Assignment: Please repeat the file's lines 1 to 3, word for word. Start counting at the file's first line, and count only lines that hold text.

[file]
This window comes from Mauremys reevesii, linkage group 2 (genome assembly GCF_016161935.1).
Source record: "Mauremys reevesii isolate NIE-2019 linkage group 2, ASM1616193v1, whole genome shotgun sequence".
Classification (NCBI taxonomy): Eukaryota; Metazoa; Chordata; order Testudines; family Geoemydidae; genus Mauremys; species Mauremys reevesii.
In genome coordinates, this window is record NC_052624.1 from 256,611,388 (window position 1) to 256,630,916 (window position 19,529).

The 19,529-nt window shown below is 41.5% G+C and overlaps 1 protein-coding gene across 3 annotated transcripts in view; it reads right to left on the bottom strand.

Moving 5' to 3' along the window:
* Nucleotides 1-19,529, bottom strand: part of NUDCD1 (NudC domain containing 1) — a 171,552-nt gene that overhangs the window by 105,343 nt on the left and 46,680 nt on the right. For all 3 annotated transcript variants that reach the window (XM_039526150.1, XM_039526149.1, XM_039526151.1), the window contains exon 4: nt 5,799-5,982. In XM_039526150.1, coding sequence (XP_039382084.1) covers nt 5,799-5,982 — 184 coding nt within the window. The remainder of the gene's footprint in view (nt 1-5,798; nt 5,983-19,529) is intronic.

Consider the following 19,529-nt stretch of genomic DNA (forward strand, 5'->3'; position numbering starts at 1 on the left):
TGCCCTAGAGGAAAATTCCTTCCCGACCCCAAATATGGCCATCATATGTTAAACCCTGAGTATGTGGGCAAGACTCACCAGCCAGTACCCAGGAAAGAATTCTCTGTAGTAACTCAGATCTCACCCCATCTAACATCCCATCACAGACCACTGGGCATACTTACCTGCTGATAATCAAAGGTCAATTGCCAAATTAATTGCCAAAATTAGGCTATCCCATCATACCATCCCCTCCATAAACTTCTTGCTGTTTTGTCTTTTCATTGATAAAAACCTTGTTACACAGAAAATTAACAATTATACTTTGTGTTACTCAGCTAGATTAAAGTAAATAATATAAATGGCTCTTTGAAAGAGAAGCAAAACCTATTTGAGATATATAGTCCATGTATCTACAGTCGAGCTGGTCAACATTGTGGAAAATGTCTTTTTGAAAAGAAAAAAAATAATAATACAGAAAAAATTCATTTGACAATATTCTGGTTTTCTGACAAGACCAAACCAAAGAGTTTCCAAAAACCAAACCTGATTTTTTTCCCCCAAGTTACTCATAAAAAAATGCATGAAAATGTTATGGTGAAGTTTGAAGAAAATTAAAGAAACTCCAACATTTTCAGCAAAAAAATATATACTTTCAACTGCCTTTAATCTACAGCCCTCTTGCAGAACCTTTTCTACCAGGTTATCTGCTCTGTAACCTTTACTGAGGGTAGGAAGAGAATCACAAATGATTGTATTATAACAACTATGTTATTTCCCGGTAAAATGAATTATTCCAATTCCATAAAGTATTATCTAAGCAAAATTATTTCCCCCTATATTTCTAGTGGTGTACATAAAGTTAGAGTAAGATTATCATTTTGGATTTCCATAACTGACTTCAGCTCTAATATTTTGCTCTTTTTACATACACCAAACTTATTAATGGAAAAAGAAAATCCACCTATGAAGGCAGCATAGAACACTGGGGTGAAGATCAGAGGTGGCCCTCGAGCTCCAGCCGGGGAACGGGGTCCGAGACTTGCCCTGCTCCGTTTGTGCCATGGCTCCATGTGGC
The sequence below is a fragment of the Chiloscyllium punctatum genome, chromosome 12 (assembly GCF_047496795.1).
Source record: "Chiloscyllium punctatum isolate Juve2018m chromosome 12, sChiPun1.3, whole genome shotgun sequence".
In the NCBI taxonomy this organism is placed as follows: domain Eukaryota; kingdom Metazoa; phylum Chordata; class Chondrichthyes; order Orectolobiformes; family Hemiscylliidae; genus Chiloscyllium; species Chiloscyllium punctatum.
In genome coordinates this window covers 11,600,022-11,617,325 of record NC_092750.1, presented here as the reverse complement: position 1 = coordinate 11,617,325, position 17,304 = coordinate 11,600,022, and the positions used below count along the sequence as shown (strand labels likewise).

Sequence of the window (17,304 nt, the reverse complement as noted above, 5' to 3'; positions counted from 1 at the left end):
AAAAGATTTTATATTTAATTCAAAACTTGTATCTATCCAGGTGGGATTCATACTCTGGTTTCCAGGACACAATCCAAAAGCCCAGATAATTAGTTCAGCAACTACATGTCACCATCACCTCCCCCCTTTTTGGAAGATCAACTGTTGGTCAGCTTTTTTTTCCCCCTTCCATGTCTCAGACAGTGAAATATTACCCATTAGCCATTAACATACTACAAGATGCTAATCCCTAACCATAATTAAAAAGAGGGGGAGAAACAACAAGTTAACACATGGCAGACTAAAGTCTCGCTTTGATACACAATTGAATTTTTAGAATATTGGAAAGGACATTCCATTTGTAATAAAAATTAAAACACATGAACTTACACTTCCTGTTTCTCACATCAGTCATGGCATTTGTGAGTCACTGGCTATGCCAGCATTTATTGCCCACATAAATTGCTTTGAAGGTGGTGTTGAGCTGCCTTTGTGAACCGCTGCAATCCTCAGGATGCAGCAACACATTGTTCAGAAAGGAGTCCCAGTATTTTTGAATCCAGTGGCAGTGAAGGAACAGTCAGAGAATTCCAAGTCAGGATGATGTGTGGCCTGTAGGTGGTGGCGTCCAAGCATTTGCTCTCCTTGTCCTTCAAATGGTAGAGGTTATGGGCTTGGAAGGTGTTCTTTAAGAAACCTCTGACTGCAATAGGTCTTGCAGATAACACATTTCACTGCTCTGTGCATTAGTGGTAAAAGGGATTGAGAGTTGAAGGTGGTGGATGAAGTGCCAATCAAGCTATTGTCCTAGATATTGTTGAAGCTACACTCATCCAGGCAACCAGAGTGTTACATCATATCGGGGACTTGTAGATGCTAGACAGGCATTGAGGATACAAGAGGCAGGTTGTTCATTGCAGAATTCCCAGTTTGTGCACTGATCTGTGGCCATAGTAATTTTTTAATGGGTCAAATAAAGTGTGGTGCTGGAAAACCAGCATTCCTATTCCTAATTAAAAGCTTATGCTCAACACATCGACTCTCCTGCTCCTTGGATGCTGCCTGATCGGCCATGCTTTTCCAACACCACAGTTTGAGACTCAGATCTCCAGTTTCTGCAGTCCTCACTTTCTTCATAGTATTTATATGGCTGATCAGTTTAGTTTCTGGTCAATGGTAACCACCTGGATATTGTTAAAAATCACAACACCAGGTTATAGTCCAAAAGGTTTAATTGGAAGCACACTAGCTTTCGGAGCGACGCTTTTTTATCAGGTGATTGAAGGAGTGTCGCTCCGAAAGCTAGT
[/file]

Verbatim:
This window comes from Mauremys reevesii, linkage group 2 (genome assembly GCF_016161935.1).
Source record: "Mauremys reevesii isolate NIE-2019 linkage group 2, ASM1616193v1, whole genome shotgun sequence".
Classification (NCBI taxonomy): Eukaryota; Metazoa; Chordata; order Testudines; family Geoemydidae; genus Mauremys; species Mauremys reevesii.